Happy New Year! OK, it’s a little late for that, but I’m working on getting back into a regular routine and this is my first post of the new year. There was a lot of busyness over the holidays, there always is, and, I must say, it’s nice to get back to normal.
I altered my reading schedule significantly and ended up picking up a book I wasn’t looking for that turned out to be a surprise treat.
You may, or may not be, well read on the topic of climate change, but I think this book is well worth the read because of the author’s unique perspective and her vast knowledge of geology-FYI: your going to learn ALOT about glaciers-she also delves into some history by highlighting certain geologists and scientists who have contributed to our understanding of climate change.
The author, E. Kirsten Peters, earned her doctorate at Harvard, taught at Washington State University and has even written two textbooks. This goes to show that this author is well qualified to speak about geology and the information she is sharing should be seriously considered. She has written other books too, mostly about geology, but this is the first and only book I have read of hers. I must say that I have learned so much from her through this book! I have definitely learned more about glaciers from this one book than probably all the science books I have read up till now. If the topic of glaciers should ever come up at a party, I will have something intelligent to add to the conversation. 🙂
This book is written from a geologists POV so she has a unique, and in my opinion very interesting, perspective to consider. She starts off by explaining who discovered the Ice Age , Louis Agassiz, and how he did it. Interestingly, he was actually trying to disprove this “heretical” view held by a friend of his and in the process he proved it to be true. The main point of the book is that climate changes naturally and there is a pattern to this change. Peters explains how climate has changed over time, and we learn through numerous examples that climate alternates between long periods of cold weather, followed by shorter periods of warm weather, only to return to cold weather again. She uses several different methods to illustrate this pattern– e.g. glacial ice, ice core samples and seafloor sediment to name but a few, but by no means is she saying that we have not contributed to climate change. In fact, she makes a point early on in the book to say that this is not her intent. The earth may have its own cycle of “endless change” as the subtitle states, but humans are contributing to climate change and in ways I did not even realize.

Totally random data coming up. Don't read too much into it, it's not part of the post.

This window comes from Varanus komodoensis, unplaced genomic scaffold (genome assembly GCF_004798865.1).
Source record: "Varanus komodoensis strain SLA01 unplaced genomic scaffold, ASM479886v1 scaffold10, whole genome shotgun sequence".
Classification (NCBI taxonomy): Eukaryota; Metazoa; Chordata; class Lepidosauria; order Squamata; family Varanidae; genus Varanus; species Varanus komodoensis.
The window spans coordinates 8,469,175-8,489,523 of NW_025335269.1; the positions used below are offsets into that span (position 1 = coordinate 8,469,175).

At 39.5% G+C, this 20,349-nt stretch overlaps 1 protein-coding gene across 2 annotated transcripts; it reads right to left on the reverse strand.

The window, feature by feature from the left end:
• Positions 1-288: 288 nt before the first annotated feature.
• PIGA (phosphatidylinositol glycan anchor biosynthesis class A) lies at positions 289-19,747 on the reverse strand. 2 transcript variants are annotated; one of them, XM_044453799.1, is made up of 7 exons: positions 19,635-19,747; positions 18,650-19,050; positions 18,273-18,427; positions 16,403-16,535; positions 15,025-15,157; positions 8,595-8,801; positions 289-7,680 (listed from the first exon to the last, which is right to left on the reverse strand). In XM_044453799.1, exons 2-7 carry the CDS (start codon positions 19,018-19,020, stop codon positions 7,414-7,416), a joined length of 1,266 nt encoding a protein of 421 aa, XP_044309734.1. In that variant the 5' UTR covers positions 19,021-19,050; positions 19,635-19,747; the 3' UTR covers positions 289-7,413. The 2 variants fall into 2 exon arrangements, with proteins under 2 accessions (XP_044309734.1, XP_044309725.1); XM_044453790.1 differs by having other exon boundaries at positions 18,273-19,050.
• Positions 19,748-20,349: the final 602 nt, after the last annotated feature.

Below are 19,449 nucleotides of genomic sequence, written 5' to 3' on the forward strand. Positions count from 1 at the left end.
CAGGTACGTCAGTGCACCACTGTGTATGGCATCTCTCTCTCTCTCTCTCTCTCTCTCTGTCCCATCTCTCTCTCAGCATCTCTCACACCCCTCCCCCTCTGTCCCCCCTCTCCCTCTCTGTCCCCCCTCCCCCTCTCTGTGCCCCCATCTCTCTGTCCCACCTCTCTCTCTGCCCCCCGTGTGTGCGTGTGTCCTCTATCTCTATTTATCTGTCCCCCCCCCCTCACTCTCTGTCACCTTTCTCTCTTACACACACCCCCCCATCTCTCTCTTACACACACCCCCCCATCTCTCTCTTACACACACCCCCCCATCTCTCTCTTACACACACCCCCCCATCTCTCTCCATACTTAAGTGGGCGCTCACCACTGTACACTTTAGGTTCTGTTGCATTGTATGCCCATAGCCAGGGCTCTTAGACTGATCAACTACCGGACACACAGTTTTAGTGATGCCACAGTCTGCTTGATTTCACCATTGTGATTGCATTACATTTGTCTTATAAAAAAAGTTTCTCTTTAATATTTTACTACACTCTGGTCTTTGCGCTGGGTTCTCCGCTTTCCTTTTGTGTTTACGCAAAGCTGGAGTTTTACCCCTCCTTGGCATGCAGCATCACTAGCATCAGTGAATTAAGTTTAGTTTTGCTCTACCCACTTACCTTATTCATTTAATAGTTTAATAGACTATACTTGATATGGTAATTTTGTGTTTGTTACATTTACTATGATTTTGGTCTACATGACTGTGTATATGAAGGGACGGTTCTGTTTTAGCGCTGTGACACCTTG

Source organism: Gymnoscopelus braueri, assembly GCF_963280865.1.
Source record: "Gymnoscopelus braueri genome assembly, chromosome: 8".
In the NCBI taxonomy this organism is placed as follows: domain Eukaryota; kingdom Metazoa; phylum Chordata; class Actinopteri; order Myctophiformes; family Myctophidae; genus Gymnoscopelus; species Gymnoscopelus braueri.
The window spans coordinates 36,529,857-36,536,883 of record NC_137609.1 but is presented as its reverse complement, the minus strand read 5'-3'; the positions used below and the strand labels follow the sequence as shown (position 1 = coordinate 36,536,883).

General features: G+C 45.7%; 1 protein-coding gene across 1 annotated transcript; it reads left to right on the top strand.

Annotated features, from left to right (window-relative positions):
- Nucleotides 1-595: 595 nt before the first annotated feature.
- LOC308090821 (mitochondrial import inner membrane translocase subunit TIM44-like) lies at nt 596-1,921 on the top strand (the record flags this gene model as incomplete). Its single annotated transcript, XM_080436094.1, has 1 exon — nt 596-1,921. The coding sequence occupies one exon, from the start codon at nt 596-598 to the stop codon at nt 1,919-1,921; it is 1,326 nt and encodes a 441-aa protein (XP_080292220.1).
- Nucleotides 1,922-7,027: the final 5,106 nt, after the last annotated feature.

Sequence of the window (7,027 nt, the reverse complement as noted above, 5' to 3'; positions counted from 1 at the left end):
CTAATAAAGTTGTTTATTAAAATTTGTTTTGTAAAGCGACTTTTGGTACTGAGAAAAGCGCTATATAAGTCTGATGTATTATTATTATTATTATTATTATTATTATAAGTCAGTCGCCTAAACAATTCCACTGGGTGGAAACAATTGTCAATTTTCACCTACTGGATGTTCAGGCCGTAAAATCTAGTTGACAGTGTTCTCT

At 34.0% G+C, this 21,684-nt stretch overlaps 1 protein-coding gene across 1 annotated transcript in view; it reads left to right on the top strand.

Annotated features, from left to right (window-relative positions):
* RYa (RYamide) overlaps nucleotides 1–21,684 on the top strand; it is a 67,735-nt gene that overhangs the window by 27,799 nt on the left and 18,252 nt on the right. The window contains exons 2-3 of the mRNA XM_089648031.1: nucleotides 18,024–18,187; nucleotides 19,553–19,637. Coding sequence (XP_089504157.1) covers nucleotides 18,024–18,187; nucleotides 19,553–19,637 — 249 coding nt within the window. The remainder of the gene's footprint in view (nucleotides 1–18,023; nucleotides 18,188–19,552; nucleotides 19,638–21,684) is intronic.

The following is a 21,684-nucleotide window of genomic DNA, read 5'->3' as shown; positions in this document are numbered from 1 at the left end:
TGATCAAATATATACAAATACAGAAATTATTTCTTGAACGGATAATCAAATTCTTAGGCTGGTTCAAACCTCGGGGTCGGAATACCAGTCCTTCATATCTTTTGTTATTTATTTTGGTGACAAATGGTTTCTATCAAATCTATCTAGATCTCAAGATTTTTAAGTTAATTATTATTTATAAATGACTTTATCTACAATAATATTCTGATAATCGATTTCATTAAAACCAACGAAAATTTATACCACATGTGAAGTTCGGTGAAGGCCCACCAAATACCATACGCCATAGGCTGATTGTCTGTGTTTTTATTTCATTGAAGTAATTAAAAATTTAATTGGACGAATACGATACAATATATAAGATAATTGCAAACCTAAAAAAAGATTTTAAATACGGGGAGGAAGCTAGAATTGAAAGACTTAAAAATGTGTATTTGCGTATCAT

She tells us about a new hypothesis currently being discussed in scientific circles of how the early agricultural practices of slash- and-burn to clear ground for crops may have been contributing to climate change. Time will tell whether or not this method had a role in climate change, but it was interesting to learn how and why trees are “natural carbon banks”. She also talks about the coal fires that have been burning for years and their effect on the atmosphere and the people who live near them. There was a lot I was unaware of regarding coal fires so this was educational for me.
In fact, there was so much that was educational for me in this book! I really enjoyed learning about the different methods scientists use to study, not just past climate, but the past, period. For example, I learned how air bubbles in the ice cores tell us how our atmosphere has changed, the pollen record tells us more about which trees were growing in the past, I learned how glacial ice plays a role in erosion and even how the remains of warm vs. cold tolerant creatures on the seafloor reflect past conditions.
I think her book is easy to read and I like her writing style. She was balanced in her approach as she addressed different perspectives for a subject that can be quite controversial. There were a lot of details in this book, but I personally enjoyed this. This book may not appeal to everyone, but I felt that this book allowed me to zoom out to see the bigger picture and all the complexities that are involved. And that made it well worth the read.